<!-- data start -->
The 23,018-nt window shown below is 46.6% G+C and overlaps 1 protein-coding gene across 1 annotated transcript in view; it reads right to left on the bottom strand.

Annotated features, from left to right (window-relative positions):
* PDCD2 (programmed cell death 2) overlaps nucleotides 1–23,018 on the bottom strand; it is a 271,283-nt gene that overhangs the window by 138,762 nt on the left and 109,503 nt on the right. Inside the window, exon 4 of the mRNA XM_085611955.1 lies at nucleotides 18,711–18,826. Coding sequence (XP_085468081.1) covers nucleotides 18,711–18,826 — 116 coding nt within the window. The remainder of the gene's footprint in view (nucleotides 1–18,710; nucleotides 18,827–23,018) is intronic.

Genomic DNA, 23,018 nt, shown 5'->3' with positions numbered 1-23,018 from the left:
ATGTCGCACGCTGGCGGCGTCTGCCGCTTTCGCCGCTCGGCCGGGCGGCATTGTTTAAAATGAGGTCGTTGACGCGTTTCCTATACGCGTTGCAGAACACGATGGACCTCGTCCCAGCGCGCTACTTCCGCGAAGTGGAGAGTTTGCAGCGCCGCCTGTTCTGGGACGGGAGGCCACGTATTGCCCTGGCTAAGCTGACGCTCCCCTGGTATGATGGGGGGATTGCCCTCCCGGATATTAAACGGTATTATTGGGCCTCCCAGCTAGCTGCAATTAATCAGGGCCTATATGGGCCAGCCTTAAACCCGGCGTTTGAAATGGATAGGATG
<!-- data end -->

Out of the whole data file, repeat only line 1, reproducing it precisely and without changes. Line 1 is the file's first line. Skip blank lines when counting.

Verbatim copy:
The 23,018-nt window shown below is 46.6% G+C and overlaps 1 protein-coding gene across 1 annotated transcript in view; it reads right to left on the bottom strand.